|The salvation of mankind lies only in making everything the concern of all. - Alexander Solzhenitsyn|
RFE/RL NEWSLINE Vol. 2, No. 106 Part I, 4 June 1998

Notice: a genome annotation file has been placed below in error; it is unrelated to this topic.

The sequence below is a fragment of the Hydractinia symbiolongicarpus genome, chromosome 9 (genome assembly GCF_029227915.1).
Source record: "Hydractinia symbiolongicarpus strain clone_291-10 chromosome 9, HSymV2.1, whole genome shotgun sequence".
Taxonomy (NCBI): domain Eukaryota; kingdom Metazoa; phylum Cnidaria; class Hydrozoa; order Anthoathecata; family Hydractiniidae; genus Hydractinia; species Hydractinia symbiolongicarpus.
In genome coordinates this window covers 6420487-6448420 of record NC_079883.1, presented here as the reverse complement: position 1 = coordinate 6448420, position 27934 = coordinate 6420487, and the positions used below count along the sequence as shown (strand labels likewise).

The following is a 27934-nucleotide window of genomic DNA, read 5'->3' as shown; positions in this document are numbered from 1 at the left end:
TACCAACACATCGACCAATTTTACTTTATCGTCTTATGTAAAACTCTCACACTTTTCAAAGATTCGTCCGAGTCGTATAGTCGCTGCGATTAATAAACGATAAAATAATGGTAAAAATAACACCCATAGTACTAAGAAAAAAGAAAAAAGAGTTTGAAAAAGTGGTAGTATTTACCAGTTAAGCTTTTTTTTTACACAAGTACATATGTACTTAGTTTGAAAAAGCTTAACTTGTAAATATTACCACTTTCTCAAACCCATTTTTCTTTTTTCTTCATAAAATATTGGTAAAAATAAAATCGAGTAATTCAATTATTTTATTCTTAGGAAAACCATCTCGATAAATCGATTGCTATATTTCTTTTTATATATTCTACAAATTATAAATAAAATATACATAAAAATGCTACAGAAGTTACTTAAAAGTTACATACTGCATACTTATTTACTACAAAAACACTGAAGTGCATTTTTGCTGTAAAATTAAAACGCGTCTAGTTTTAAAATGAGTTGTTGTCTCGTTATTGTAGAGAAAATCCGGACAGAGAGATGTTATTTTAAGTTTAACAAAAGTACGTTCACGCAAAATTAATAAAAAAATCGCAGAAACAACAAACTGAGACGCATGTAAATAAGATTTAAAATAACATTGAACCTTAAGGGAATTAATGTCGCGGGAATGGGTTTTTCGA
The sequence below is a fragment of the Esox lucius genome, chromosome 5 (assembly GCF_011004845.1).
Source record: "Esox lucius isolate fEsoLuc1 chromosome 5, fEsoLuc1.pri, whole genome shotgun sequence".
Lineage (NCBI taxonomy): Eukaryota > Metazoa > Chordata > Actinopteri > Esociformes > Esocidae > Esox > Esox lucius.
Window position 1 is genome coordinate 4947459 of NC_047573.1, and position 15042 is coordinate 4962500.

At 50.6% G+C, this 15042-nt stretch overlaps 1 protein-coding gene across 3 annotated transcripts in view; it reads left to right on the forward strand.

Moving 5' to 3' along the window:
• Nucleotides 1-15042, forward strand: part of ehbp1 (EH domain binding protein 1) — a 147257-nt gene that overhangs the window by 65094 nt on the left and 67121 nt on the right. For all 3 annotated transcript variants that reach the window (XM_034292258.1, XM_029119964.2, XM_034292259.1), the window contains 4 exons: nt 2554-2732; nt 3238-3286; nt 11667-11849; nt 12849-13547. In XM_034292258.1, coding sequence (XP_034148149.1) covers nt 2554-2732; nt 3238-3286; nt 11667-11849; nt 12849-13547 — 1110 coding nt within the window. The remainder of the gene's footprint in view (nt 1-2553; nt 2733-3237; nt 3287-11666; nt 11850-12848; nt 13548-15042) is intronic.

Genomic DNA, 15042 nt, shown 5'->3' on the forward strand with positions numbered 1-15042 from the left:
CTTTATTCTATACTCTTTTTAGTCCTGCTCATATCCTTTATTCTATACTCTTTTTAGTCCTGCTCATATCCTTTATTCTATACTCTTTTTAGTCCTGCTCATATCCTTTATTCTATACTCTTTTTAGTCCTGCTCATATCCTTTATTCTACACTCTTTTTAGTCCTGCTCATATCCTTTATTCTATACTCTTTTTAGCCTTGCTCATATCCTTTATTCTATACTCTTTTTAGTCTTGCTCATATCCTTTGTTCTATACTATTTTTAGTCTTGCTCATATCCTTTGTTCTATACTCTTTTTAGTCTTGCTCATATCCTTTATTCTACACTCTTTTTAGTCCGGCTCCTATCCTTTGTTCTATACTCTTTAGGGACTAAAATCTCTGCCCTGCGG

___________________________________________________________ RFE/RL NEWSLINE Vol. 2, No. 106 Part I, 4 June 1998 A daily report of developments in Eastern and Southeastern Europe, Russia, the Caucasus and Central Asia prepared by the staff of Radio Free Europe/Radio Liberty. This is Part I, a compilation of news concerning Russia, Transcaucasia and Central Asia. Part II covers Central, Eastern, and Southeastern Europe and is distributed simultaneously as a second document. Back issues of RFE/RL Newsline and the OMRI Daily Digest are online at RFE/RL's Web site: http://www.rferl.org/newsline xxxxxxxxxxxxxxxxxxx SPECIAL REPORT xxxxxxxxxxxxxxxxxxxxxx RUSSIAN MEDIA EMPIRES III A new prime minister has taken office, Boris Berezovsky's now a CIS official, and the state plans to form a new media holding company. See our updated media report. http://www.rferl.org/nca/special/rumedia3/index.html (English) http://www.rferl.org/bd/ru/russian/content/reports/rumedia3/ index.html (Russian) xxxxxxxxxxxxxxxxxxxxxxxxxxxxxxxxxxxxxxxxxxxxxxxxxxxxxxxx Headlines, Part I * RUSSIAN MARKETS RECOVER FOR SECOND CONSECUTIVE DAY * YASTRZHEMBSKII AGAIN HINTS THAT YELTSIN MAY RUN IN 2000 * BEREZOVSKII MEDIATES IN SUKHUMI End Note: A RENEWED SOURCE OF NATIONALISM xxxxxxxxxxxxxxxxxxxxxxxxxxxxxxxxxxxxxxxxxxxxxxxxxxxxxxxx RUSSIA RUSSIAN MARKETS RECOVER FOR SECOND CONSECUTIVE DAY... Russian stock markets recovered for the second day on 3 June, giving the government a breathing space in which to deal with the country's financial crisis. In an auction of short-term Treasury bills, the government raised 5.83 billion rubles ($950 million), Russian news agencies reported. Most observers consider the auction to be a crucial sign that investor's confidence will soon reappear following last week's panic. Up for sale were three types of T-bills, including a seven-day bill, the shortest-ever issued in Russia. The auction was judged a "moderate success" by market operators, and leading share prices rose 11 percent, after increasing 12 percent on 2 June, Interfax reported. The ruble remained stable at 6.15 to the U.S. dollar on the Moscow Interbank Currency Exchange. The Finance Ministry also sold $1.25 billion in Eurobonds to international investors. FF ...WHILE KIRIENKO PRESSES FOR ACCESS TO EUROPEAN MARKETS. On a two-day visit to Paris originally scheduled by his predecessor, Viktor Chernomyrdin, Prime Minister Sergei Kirienko has met with President Jacques Chirac and Prime Minister Lionel Jospin. Kirienko said he is visiting France to press for "equal access to EU markets" rather than to obtain any "concrete aid," Interfax reported on 3 June. Kirienko asked that France recognize Russia as a market economy nation, with all the access to European markets that status would imply. The following day, he assured French business representatives that Russia will meticulously meet its commitments to repaying foreign debts, according to ITAR-TASS. Interfax reported on 3 June that President Boris Yeltsin has endorsed Chirac's proposal on developing a Russian-French automobile construction project. PG/LF POCHINOK NAMED TO NEW GOVERNMENT POST. Aleksandr Pochinok has been named head of the government's Department of Finance and Credit Regulation, Russian news agencies reported on 3 June. Pochinok was fired last week as head of the Federal Tax Service and replaced by former Finance Minister Boris Fedorov (see "RFE/RL Newsline," 1 June 1998). On 2 June, Yeltsin sharply criticized tax collection efforts during April and May and said he fired Pochinok because of the latter's "inert" work. However, announcing the new appointment, Deputy Prime Minister Viktor Khristenko praised Pochinok as a "high-level expert in his field," according to ITAR-TASS. In his new post, Pochinok will be in charge of analyzing and forecasting the government's economic policy. "Kommersant-Daily" on 4 June reported that Pochinok will also oversee the tax service. FF YASTRZHEMBSKII AGAIN HINTS THAT YELTSIN MAY RUN IN 2000... Kremlin spokesman Sergei Yastrzhembskii on 3 June hinted again that Yeltsin may seek a third term in the next presidential election. Yastrzhembskii told Russia's TV- Center that the issue of Yeltsin's participation in the election, scheduled for June 2000, "remains open." Yeltsin has repeatedly said he will "drop out of the election contest." However, most observers in Moscow argue that the president's renewed activities since the government's 23 March reshuffle indicate that running again remains an option and that conflicting statements are aimed at testing public response. Yastrzhembskii noted Yeltsin's statements "clearly signal he has not made a final decision." Under the constitution, an individual may hold the presidency for only two terms, but Kremlin officials argue that Yeltsin's first term does not count since it began before the collapse of the Soviet Union. The Constitutional Court is expected to rule on the issue later this year. FF ...WHILE BUSINESSMEN SEEM IMPRESSED BY PRESIDENT'S PERFORMANCE. Some of Russia's financial leaders and industrial tycoons who met with Yeltsin in the Kremlin on 2 June told "Kommersant-Daily" that they were impressed by the president's performance during the one-and-a-half-hour meeting (see "RFE/RL Newsline," 3 June 1998). Media-Most Director-General Vladimir Gusinskii said that "for the first time," he saw that Yeltsin "was completely involved with economic problems." According to Gusinskii, Yeltsin "does not listen to opinions but has his own position. This is a big difference [from the past]." According to Vladimir Potanin, head of the Interros-Oneximbank group, Yeltsin's understanding of Russia's current economic crisis "is absolutely adequate to the situation." And Aleksandr Smolenskii, chairman of the SBS-Agro bank, suggested that Yeltsin may have called the so-called oligarchs to the Kremlin "in order to share responsibility" for Russia's financial difficulties. FF YELTSIN POSTPONES MEETING WITH UKRAINIAN PRESIDENT. Although Prime Minister Sergei Kirienko said recent economic problems were not sufficient to keep him from going to Paris, Boris Yeltsin cited precisely those difficulties in a letter to Ukrainian President Leonid Kuchma seeking a delay in their informal summit scheduled for later this month. The Russian president also pointed to the need to travel to various parts of Russia. PG MOSCOW CALLS FOR WORLD EFFORT AGAINST PROLIFERATION. First Deputy Foreign Minister Igor Ivanov on 3 June said that the international community must move quickly to prevent a "chain reaction of nuclear testings in South Asia and beyond," ITAR-TASS reported. Many countries, he suggested, could quickly become nuclear states if the world does not take forceful steps to prevent that from happening. Foreign Ministry spokesman Valerii Nesterushkin told Interfax the same day that Russia does not regard India or Pakistan as a member of the nuclear club. And Russian Atomic Energy Ministry spokesman Georgii Kaurov told ITAR-TASS that Russian experts do not believe North Korea has a bomb. "Izvestiya" on 4 June argued that Russia should propose a global anti-ballistic missile system under the aegis of the UN but at the same time ensure that its own theater ABM system is reliable "in the face of potential regional crises in the Near East, the Korean peninsula, and southern Asia." PG DUMA CLEARS WAY FOR START II HEARINGS. The Duma on 3 June failed to pass a resolution proposed by Liberal Democratic Party of Russia leader Vladimir Zhirinovsky calling for the cancellation of hearings on the ratification of the arms control accord, Interfax reported. Only 149 deputies voted for the measure, far short of the 226 needed. Consequently, the committee hearings remain scheduled for 9 June. In other parliamentary news, the Duma rejected a bill calling for cooperation with Taiwan, approved on first reading a law laying out plans for sweeping military reforms, and passed a law regulating the legal status of foreigners on Russian soil. PG RUSSIA IN COMPLIANCE WITH CFE LIMITS. A team of Greek military experts have inspected military facilities in the Moscow military district and found no violations of the Conventional Forces in Europe Treaty, ITAR-TASS reported on 3 June. PG DUMA DENOUNCES YELTSIN MEDIA DECREE. The Duma passed on 3 June a non-binding address to Yeltsin protesting his decree that would put radio and television broadcasting facilities under the control of a single state agency, ITAR-TASS reported. Such a measure, the appeal said, would violate freedom of speech and make it impossible for opposition deputies to receive air time either in Moscow or in the provinces. PG INTELLIGENCE OFFICERS JOIN PRESIDENTIAL ADMINISTRATION. Three generals have been added to the Russian Security Council, Interfax reported on 3 June. Lieutenant-General Vladimir Potapov will oversee the military's general development. Lieutenant-General Grigorii Rapota of the Foreign Intelligence Service (FSB) will monitor international security. And Colonel-General Aleksei Molyakov, also of the FSB, will deal with internal security. In other developments, FSB officers Nikolai Petrushev and Viktor Zorin have been added to the presidential administration, replacing the heads of the comptroller's office and the special program board, respectively. PG GAZPROM MAKES ECONOMIC, POLITICAL MOVES. Russia's gas giant on 3 June acquired a 13.2 percent stake in the country's second biggest bank, Inkombank, Russian news agencies reported. It repeated that it is considering purchasing Rosneft and announced plans to expand exploration for more natural gas. Gazprom also cut gas supplies to Yugoslavia because Belgrade has not paid for gas already supplied and threatened to cut supplies to Tatarstan as of 8 June for the same reason. Finally, Gazprom's Moscow offices served as the venue for continuing conversations among Russian leading businessmen on how to overcome the country's economic difficulties. PG/LF SUPREME COURT HEAD URGES REPEAL OF DEATH PENALTY. Vyacheslav Lebedev, the chief judge of Russia's Supreme Court, told Interfax on 3 June that the Duma should abolish the death penalty. He said that Russia must do so in order to keep its pledge to the Council of Europe in January 1996. No Russians have been executed since August 1996, but Russian courts continue to sentence people to death under existing law, and nearly 1,000 convicts are still on death row. PG TAX POLICE HELP PAY WAGE ARREARS TO MINERS. The Federal Tax Police have transferred nearly 27 million rubles ($4.39 million) to accounts that will allow a Rostov coal concern to pay back wages to miners there, ITAR-TASS reported on 3 June. The funds were seized in the course of tax investigations, some of which may lead to indictments, according to the news agency. The same day, the Russian government sent funds to pay back wages to miners in the Kuzbass region. And the Duma passed a non-binding resolution calling on the executive to consider "raising pay for workers of public sector organizations." The Duma noted that past failures to index those wages to inflation means that almost 98 percent of all such workers have incomes at the subsistence level or below. PG WAR GAMES IN DAGESTAN POSTPONED. Military maneuvers scheduled to take place in Dagestan from 5-7 June (see "RFE/RL Caucasus Report," Vol. 1, No. 14, 2 June 1998) have been postponed until July because of the "tense situation" in the republic, "Nezavisimaya gazeta" reported on 4 June, quoting an officer of the North Caucasus Military District. On 21 May, supporters of Union of Muslims of Russia chairman Nadirshakh Khachilaev temporarily occupied the government building in Makhachkala to demand the government's resignation. Elections to the Constitutional Assembly are scheduled for 7 June. LF RANSOM DEMANDED FOR UNHCR OFFICIAL. The abductors of Vincent Cochetel, who was abducted in North Ossetia earlier this year (see "RFE/RL Newsline," 30 January 1998), have demanded $1.5 million for his release, Interfax reported on 3 June. North Ossetian Interior Ministry officials say Cochetel is being held hostage in Chechnya. LF TRANSCAUCASUS AND CENTRAL ASIA BEREZOVSKII MEDIATES IN SUKHUMI... CIS Executive Secretary Boris Berezovskii held talks in Sukhumi on 3 June with Abkhaz President Vladislav Ardzinba, Interfax reported. Berezovskii told journalists before the meeting that "vast potential" for resolving the conflict exists, given that both Ardzinba and Georgian President Eduard Shevardnadze have demonstrated the "political will" to do so. Ardzinba, for his part, said he is ready to meet with Shevardnadze, but without preconditions. Shevardnadze has said such a meeting is contingent on Abkhazia's compliance with the 25 May protocol on a cease-fire and on the return of Georgian fugitives to Gali Raion. Also on 3 June, the Abkhaz and Georgian special envoys continued talks in Moscow aimed at preparing the agenda for an Ardzinba-Shevardnadze meeting. LF ... AND TBILISI. Following talks with Berezovskii in Tbilisi later the same day, Shevardnadze said that the CIS executive secretary's ability to influence the outcome of the conflict is limited as "the CIS peacekeeping force in the region is not subordinate to him," Caucasus Press reported. Shevardnadze added that Berezovskii was appointed to his present position solely in order to prepare for the CIS fall summit and that "if even [just] one president has any complaints to make," Berezovskii will be fired. In Moscow, Russian First Deputy Foreign Minister Boris Pastukhov hinted that the CIS peacekeepers will be withdrawn after their mandate expires on 31 July if there is no political progress toward a settlement and if they continue to be subjected to "slander and lies." Georgia has claimed that the peacekeeping force supplied Abkhaz Interior Ministry troops with heavy artillery, while Abkhazia says they failed to curtail the activities of Georgian guerrilla units in Gali. LF U.S. TO GIVE AID FOR GEORGIAN DISPLACED PERSONS. Following a meeting in Tbilisi on 3 June with Shevardnadze, U.S. Special Envoy to the Newly Independent States Stephen Sestanovich said the U.S. will give Georgia $3.1 million in aid for the ethnic Georgians forced to flee their homes in Gali during the recent fighting. Sestanovich said the replacement of the CIS peacekeeping force in Gali is impossible without the written agreement of both Georgia and Abkhazia. (Abkhaz special envoy Anri Djergenia said on 1 June that Sukhumi will not request the CIS peacekeepers' withdrawal.) Sestanovich also said he does not believe a Bosnia-style peace enforcement operation is appropriate to resolve the Abkhaz conflict, according to Interfax. LF KARABAKH PRESIDENT TO ACCEPT PREMIER'S RESIGNATION. Arkadii Ghukasian told journalists in Stepanakert on 3 June that he will shortly accept Prime Minister Leonard Petrosian's resignation, which the latter tendered several weeks ago, RFE/RL's Yerevan bureau reported. Ghukasian said that Petrosian's decision to resign was prompted by differences with other cabinet members over economic policies, rather than by personal friction. Armenian media had claimed that Karabakh Defense Minister Samvel Babayan had pressured Petrosian to resign because of his own ambition to become prime minister (see "RFE/RL Caucasus Report," Vol. 1, No. 14, 2 June 1998). Ghukasian said that most government members want him to combine the posts of president and prime minister, but he has not yet decided whether to do so. LF KARABAKH DIPLOMACY UPDATE. EU Commissioner for Foreign Relations Hans van den Broek and U.S. special envoy Sestanovich met separately with Armenian President Robert Kocharian in Yerevan on 2-3 June, respectively, to discuss the OSCE Minsk Group's attempt to mediate a settlement of the Karabakh conflict, Russian and Armenian agencies reported. Both officials expressed support for direct talks between Baku and Stepanakert. Meeting on 30 May in Beirut with Armenian Foreign Minister Vartan Oskanian, French President Jacques Chirac expressed support for Armenia's insistence on a "package" peace plan rather than the "phased" variant proposed last year by the Minsk Group co- chairman, Noyan Tapan and "Nezavisimaya gazeta" reported. Turan on 2 June quoted Azerbaijani Presidential adviser Vafa Gulu-zade as hinting that Azerbaijan might accept a "package" peace plan that preserved the country's territorial integrity. LF AZERBAIJAN REBUKES FRANCE OVER GENOCIDE RESOLUTION. Meeting on 3 June with a visiting French government delegation, Azerbaijani President Heidar Aliev expressed his displeasure at the resolution passed on 29 May by the French National Assembly recognizing the 1915 genocide of Armenians in the Ottoman Empire, Interfax and Reuters reported. Aliev termed the French parliament vote "unfair" and reprehensible, given France's position as one of the OSCE Minsk Group co- chairmen. He said that the 1992 killing of Azerbaijanis by Armenians in the village of Khojali similarly constituted "genocide." LF KAZAKH COURT UPHOLDS RULING AGAINST OPPOSITION LEADER. The Almaty city court on 3 June upheld a district court ruling sentencing a leader of Kazakhstan's Workers Movement, Madel Ismailov, to one year in jail (see "RFE/RL Newsline," 8 April 1998), ITAR-TASS reported. Ismailov was found guilty of insulting the honor and dignity of the country's president, Nursultan Nazarbayev. BP END NOTE A RENEWED SOURCE OF NATIONALISM by Paul Goble Environmental disasters--some left over from Soviet times, others the product of the actions of weak new governments, and still others the result of the activities of foreign firms--may reignite nationalist passions in many post-Soviet states. There are three reasons behind this somewhat surprising conclusion. First, as a recently released poll shows, citizens in the post-Soviet states appear even more concerned about the environment than are residents of other countries around the world. Second, the leaders of many of the national movements in these countries started as environmental activists in Soviet times and thus are now simply returning to their roots as a result of new ecological disasters . And third, the media have focused increasing attention on such disasters, especially when corrupt local officials or foreign firms appear to be to blame. The United States Information Agency last month released the results of two surveys its researchers conducted in late 1997 in Russia, Ukraine, and Kazakhstan on popular attitudes toward environomental issues. Those polls found that majorities in all three countries--including more than 65 percent in Russia--said they favored protecting the environment even if doing so meant that they would have to put up with slower economic growth. Such support for environmental activism would be impressive anywhere; it is especially striking in countries whose economic situation is anything but good. In addition, the survey showed that the citizens of these three countries were extremely critical of what their respective governments were doing to clean up environmental pollution. Some 70 percent of Kazakhs, 85 percent of Russians, and a similar percentage of Ukrainians felt their national governments were doing a poor job in this respect. Not surprisingly, politicians both in power and in opposition are sensitive to such attitudes, seeing them either as a threat or an opportunity. And that is particularly the case with those political figures who began their careers as spokesmen for ecological causes in Soviet times. In the 1960s and 1970s, environmental concerns were among the few issues that opposition groups, especially in the non-Russian regions, could raise without falling afoul of the Soviet state. Many of these environmental activists subsequently became active in the preservation of historical monuments when that became possible. And later still, they adopted an openly nationalist agenda as the Soviet state crumbled around them. Now in the post-Soviet environment, these same people are drawing strength from others appalled by the environmental degradation visited upon them by past Soviet practices, by the failure of their own governments to prevent new disasters, and by the poor ecological record of many Western firms now operating in these countries. And just as in Soviet times, they are focusing attention not so much on the environment in general but rather on conditions in their own country or even in one part of it. According to the USIA poll, only one person in 50 was concerned about global climate change, but virtually everyone was worried about more immediate environmental degradation. The media in these countries are playing up these issues, frequently with an increasingly nationalist gloss directed either at the Soviet past, an uncaring and corrupt local regime, or foreign firms. Recently, for example, the press in Kyrgyzstan has called attention to the environmental disaster visited on that country's Lake Issyk- Kul by a Kyrgyz-Canadian gold-mining concern. Ukrainian media have continued to discuss the fallout from the Chornobyl nuclear accident, a disaster made all the worse by Soviet policies and the West's unwillingness to help. And the Georgian media have raised questions about the consequences for that country if Turkey builds a dam on the border between the two countries. Many both in the West and in these countries may be inclined to dismiss such concerns as relatively unimportant to the political life of this region. But the experience of these countries in the past and the intense feelings that environmental issues can still arouse point to a different conclusion. They suggest that future environmental disasters in this region may quickly lead to a nationalist response, particularly if those responsible are individuals and groups from abroad. That conclusion, in turn, indicates that anyone seeking to do business with those countries must be especially environmentally responsible to avoid unleashing a popular movement that no one will be able to control. xxxxxxxxxxxxxxxxxxxxxxxxxxxxxxxxxxxxxxxxxxxxxxxxxxxxxxxx Copyright (c) 1998 RFE/RL, Inc. All rights reserved. xxxxxxxxxxxxxxxxxxxxxxxxxxxxxxxxxxxxxxxxxxxxxxxxxxxxxxxx HOW TO SUBSCRIBE Send an email to email@example.com with the word "subscribe" as the subject or body of the message. HOW TO UNSUBSCRIBE Send an email to firstname.lastname@example.org with the word "unsubscribe" as the subject or body of the message. 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